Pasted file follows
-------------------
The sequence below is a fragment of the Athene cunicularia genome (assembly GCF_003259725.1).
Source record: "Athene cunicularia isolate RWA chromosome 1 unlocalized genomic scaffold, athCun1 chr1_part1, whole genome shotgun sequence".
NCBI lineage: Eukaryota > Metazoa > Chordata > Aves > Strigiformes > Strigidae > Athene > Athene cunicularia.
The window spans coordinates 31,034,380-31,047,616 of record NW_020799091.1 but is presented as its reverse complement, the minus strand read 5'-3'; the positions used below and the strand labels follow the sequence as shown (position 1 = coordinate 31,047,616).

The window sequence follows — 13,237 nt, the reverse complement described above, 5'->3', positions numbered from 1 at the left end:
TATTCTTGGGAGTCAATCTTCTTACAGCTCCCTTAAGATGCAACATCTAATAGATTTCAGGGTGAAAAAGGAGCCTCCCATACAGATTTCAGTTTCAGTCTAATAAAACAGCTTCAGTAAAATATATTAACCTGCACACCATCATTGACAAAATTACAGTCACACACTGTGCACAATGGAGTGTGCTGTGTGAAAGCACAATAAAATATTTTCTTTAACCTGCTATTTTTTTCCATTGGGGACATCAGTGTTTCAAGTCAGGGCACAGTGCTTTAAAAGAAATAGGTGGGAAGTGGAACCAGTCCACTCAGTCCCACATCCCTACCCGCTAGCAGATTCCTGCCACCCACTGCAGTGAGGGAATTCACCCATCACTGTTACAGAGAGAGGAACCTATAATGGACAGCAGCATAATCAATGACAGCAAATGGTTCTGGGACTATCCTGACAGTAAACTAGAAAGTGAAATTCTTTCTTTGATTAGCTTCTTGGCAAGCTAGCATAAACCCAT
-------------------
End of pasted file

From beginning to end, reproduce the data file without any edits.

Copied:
The sequence below is a fragment of the Athene cunicularia genome (assembly GCF_003259725.1).
Source record: "Athene cunicularia isolate RWA chromosome 1 unlocalized genomic scaffold, athCun1 chr1_part1, whole genome shotgun sequence".
NCBI lineage: Eukaryota > Metazoa > Chordata > Aves > Strigiformes > Strigidae > Athene > Athene cunicularia.
The window spans coordinates 31,034,380-31,047,616 of record NW_020799091.1 but is presented as its reverse complement, the minus strand read 5'-3'; the positions used below and the strand labels follow the sequence as shown (position 1 = coordinate 31,047,616).

The window sequence follows — 13,237 nt, the reverse complement described above, 5'->3', positions numbered from 1 at the left end:
TATTCTTGGGAGTCAATCTTCTTACAGCTCCCTTAAGATGCAACATCTAATAGATTTCAGGGTGAAAAAGGAGCCTCCCATACAGATTTCAGTTTCAGTCTAATAAAACAGCTTCAGTAAAATATATTAACCTGCACACCATCATTGACAAAATTACAGTCACACACTGTGCACAATGGAGTGTGCTGTGTGAAAGCACAATAAAATATTTTCTTTAACCTGCTATTTTTTTCCATTGGGGACATCAGTGTTTCAAGTCAGGGCACAGTGCTTTAAAAGAAATAGGTGGGAAGTGGAACCAGTCCACTCAGTCCCACATCCCTACCCGCTAGCAGATTCCTGCCACCCACTGCAGTGAGGGAATTCACCCATCACTGTTACAGAGAGAGGAACCTATAATGGACAGCAGCATAATCAATGACAGCAAATGGTTCTGGGACTATCCTGACAGTAAACTAGAAAGTGAAATTCTTTCTTTGATTAGCTTCTTGGCAAGCTAGCATAAACCCAT